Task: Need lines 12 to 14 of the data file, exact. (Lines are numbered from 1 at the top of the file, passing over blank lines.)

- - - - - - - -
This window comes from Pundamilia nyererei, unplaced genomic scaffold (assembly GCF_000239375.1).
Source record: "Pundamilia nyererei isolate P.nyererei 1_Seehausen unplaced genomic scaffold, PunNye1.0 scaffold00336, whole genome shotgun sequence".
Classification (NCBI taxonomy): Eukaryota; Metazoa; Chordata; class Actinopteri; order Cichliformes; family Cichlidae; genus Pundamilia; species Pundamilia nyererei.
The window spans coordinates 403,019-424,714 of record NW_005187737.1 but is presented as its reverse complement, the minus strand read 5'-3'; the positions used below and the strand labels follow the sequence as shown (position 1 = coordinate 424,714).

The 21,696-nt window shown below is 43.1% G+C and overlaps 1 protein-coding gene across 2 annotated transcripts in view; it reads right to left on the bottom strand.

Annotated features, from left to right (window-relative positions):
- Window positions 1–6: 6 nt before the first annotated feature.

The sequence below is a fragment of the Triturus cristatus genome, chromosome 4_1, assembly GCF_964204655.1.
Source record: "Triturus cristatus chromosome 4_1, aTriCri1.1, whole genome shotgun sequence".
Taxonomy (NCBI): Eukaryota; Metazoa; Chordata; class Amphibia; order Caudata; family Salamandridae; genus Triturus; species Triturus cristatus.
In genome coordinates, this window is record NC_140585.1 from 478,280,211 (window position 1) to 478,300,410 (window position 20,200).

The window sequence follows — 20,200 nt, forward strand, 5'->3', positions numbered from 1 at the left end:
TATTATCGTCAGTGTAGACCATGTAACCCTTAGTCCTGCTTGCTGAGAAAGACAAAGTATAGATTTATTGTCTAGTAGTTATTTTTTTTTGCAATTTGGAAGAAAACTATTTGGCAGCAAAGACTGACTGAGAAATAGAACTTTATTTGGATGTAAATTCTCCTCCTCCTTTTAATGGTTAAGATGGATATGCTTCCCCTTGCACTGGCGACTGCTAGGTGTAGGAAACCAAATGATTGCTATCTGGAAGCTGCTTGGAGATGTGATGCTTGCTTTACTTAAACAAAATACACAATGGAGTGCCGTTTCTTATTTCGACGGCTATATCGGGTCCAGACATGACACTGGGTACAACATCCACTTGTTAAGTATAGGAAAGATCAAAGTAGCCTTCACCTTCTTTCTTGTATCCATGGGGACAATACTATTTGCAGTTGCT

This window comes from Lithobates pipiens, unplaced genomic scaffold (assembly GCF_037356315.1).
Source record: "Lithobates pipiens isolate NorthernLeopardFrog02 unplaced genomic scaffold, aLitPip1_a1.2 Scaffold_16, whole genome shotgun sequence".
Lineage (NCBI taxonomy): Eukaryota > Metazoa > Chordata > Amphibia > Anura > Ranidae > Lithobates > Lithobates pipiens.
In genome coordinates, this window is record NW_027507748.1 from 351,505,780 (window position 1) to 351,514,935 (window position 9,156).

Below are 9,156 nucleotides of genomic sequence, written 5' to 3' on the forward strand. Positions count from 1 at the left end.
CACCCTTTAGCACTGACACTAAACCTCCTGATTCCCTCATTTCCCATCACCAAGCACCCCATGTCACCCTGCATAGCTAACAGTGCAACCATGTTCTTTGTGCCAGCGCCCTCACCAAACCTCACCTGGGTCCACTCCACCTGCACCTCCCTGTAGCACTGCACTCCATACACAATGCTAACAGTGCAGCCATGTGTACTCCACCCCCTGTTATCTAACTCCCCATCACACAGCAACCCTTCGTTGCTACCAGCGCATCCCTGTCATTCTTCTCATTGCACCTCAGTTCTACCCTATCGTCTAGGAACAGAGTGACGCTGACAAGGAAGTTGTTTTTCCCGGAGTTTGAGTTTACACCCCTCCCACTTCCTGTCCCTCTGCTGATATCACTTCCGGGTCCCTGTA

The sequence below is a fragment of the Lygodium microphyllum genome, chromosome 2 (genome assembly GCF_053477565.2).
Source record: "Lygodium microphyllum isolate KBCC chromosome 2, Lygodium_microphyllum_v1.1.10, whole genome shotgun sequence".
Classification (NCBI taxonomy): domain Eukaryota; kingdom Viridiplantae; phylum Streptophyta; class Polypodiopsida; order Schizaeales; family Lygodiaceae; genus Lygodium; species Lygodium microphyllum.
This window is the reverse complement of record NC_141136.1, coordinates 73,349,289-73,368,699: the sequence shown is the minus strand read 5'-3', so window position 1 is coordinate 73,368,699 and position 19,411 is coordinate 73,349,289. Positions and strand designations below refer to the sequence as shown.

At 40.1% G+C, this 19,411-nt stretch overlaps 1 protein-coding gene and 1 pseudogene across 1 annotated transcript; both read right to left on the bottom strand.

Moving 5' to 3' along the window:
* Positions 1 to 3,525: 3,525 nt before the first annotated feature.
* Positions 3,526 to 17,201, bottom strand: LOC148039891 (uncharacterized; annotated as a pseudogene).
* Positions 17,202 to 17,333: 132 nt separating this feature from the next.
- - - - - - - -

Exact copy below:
The window sequence follows — 20,200 nt, forward strand, 5'->3', positions numbered from 1 at the left end:
TATTATCGTCAGTGTAGACCATGTAACCCTTAGTCCTGCTTGCTGAGAAAGACAAAGTATAGATTTATTGTCTAGTAGTTATTTTTTTTTGCAATTTGGAAGAAAACTATTTGGCAGCAAAGACTGACTGAGAAATAGAACTTTATTTGGATGTAAATTCTCCTCCTCCTTTTAATGGTTAAGATGGATATGCTTCCCCTTGCACTGGCGACTGCTAGGTGTAGGAAACCAAATGATTGCTATCTGGAAGCTGCTTGGAGATGTGATGCTTGCTTTACTTAAACAAAATACACAATGGAGTGCCGTTTCTTATTTCGACGGCTATATCGGGTCCAGACATGACACTGGGTACAACATCCACTTGTTAAGTATAGGAAAGATCAAAGTAGCCTTCACCTTCTTTCTTGTATCCATGGGGACAATACTATTTGCAGTTGCT

This window comes from Lithobates pipiens, unplaced genomic scaffold (assembly GCF_037356315.1).